Seeing Our Future by Looking Into Our Past

Russian army in Afganistan

     If anyone wants to take a glimpse into the future, just take a look into the past. What the United States is currently going through is eerily similar to what the Soviet Union went through back in the 1980’s. 

Old Soviet Factory

     By 1985 the Soviet Union had been in Afghanistan for roughly six years and Gorbachev had just come to power. Just like Obama, Gorbachev was the darling of the media –  a charismatic, “New Thinking” Russian leader. Gorbachev inherited a nation that had a failing economy with a military budget that represented 27% of government spending. (Currently, the United States spends over 30 percent of our tax dollars on defense). By the time Gorbachev ushered in the process that would lead to the dismantling of the Soviet administrative command economy through his programs of glastnos (political openness), uskorenive (speed-up of economic development) and perestroika (political and economic restructuring) announced in 1986, the Soviet economy suffered from both hidden inflation and pervasive supply shortages aggravated by an increasingly open black market that undermined the official economy. Additionally, the costs of superpower status—the military, space program, subsidies to client states—were out of proportion to the Soviet economy. The new wave of industrialization based upon information technology had left the Soviet Union desperate for Western technology and credits in order to counter its increasing backwardness. By the late 1980’s the western media began to expose the short comings of the Soviet Union: rampant drug abuse, pollution, outdated factories, government corruption, and the mishandling of the Chernobyl Disaster.


Abandoned Soviet Military Hardware

     Gorbachev’s efforts to streamline the Communist system offered promise, but ultimately proved uncontrollable and resulted in a cascade of events that eventually concluded with the dissolution of the Soviet Union. Initially intended as tools to bolster the Soviet economy, the policies of perestroika and glasnost soon led to unintended consequences. By 1990 the Soviet government had lost control over economic conditions. Government spending increased sharply as an increasing number of unprofitable enterprises required state support and consumer price subsidies to continue. Tax revenues declined as republic and local governments withheld tax revenues from the central government under the growing spirit of regional autonomy. As a means of reviving the Soviet state, Gorbachev repeatedly attempted to build a coalition of political leaders supportive of reform and created new arenas and bases of power. He implemented these measures because he wanted to resolve serious economic problems and political inertia that clearly threatened to put the Soviet Union into a state of long−term stagnation.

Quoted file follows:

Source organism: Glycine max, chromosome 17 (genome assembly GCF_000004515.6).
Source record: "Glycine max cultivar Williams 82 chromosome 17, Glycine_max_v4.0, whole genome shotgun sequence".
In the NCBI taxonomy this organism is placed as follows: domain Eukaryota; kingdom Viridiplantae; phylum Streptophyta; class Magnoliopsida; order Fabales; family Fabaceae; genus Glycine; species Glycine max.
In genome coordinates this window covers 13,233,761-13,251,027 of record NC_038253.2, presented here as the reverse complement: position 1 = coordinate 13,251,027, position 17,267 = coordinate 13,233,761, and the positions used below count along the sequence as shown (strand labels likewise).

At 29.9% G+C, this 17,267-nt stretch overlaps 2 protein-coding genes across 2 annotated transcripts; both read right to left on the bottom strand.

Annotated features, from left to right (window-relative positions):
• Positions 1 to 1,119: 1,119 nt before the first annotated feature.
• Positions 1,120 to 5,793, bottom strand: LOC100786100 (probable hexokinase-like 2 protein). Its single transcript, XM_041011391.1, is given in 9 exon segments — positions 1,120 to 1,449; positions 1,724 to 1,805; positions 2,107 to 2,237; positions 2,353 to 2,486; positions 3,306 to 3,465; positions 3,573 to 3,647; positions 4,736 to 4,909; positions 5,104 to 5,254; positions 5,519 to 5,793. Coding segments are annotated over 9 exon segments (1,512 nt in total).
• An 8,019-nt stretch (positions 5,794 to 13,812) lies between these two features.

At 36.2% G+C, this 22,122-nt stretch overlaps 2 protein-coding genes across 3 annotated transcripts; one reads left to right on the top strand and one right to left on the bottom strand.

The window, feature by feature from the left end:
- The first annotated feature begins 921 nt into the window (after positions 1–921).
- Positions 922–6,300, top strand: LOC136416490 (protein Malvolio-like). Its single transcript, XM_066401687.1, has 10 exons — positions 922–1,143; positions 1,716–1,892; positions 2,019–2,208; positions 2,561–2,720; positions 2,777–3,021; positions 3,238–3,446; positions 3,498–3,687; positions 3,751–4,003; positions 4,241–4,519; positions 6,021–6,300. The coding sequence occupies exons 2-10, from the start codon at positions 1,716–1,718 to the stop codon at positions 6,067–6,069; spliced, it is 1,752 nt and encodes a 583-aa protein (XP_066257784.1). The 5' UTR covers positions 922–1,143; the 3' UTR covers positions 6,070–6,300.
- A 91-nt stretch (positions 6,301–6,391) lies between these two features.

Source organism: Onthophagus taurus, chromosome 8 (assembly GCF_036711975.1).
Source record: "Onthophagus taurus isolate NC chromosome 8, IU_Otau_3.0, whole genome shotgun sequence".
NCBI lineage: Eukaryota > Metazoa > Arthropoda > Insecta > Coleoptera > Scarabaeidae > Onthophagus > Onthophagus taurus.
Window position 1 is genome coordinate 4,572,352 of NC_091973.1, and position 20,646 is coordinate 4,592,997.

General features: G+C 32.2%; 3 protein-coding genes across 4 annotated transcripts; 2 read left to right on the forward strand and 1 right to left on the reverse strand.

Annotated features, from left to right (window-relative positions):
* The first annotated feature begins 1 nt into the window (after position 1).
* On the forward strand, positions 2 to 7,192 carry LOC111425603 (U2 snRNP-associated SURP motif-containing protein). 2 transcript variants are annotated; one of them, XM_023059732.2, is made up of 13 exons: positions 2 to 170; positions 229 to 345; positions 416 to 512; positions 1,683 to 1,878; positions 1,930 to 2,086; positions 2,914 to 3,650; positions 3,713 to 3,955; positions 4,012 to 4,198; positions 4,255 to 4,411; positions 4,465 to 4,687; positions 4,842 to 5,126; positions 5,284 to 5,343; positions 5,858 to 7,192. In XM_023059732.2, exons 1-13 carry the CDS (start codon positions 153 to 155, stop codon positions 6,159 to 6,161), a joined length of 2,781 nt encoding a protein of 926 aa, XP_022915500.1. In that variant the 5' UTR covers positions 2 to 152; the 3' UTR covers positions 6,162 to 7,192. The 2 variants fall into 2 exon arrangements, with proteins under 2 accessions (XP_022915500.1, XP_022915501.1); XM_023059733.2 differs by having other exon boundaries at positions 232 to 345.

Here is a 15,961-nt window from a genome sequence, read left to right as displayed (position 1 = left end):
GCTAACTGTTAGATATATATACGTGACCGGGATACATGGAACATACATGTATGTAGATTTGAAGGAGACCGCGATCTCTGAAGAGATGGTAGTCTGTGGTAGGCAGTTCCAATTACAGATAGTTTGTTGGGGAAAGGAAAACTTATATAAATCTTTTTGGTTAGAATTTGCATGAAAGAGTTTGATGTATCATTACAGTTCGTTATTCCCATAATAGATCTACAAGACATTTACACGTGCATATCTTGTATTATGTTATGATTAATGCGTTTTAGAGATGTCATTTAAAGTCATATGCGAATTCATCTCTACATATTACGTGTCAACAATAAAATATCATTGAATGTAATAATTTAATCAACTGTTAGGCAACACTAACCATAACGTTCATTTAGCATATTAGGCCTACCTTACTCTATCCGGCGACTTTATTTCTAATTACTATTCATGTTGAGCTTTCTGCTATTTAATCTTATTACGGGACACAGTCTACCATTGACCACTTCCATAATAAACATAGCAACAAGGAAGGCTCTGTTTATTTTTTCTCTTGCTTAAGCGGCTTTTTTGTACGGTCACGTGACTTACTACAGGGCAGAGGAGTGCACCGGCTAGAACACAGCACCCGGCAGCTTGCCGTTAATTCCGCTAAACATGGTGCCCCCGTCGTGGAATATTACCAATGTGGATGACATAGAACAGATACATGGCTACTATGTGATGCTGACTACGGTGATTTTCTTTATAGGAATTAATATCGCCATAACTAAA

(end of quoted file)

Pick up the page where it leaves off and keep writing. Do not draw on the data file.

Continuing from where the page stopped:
Russian army in Afganistan

     The weakening of the Soviet government led to a series of events that eventually caused the dissolution of the Soviet Union, a gradual process that took place from about January 19, 1990, to December 31, 1991.

Steven Hooker
   Trenton Illinois


Poverty in Russia Old woman begging

[From Rourke:  As someone who lived through part of the Cold War and witnessed the decline of the Soviet Union – I had not realized the similarities of those events in the paast – and what is happening now.]

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  1. Outstanding post! There’s a good book about life in the Soviet military after the fall of their economy, it’s called “One Soldier’s War”. Very good look at daily life as an enlisted man when gov’t money dries up.

  2. I can see this happening with us already. It is unfortunate that we do not heed the warnings of history. I am saddened by the thought of this and hope that we dont head down the same road. We need to wake up and smell the coffee. Great post.

  3. Very well thought out and written post. The similarities between the old Soviet mindset and ours now are uncanny in their likeness.

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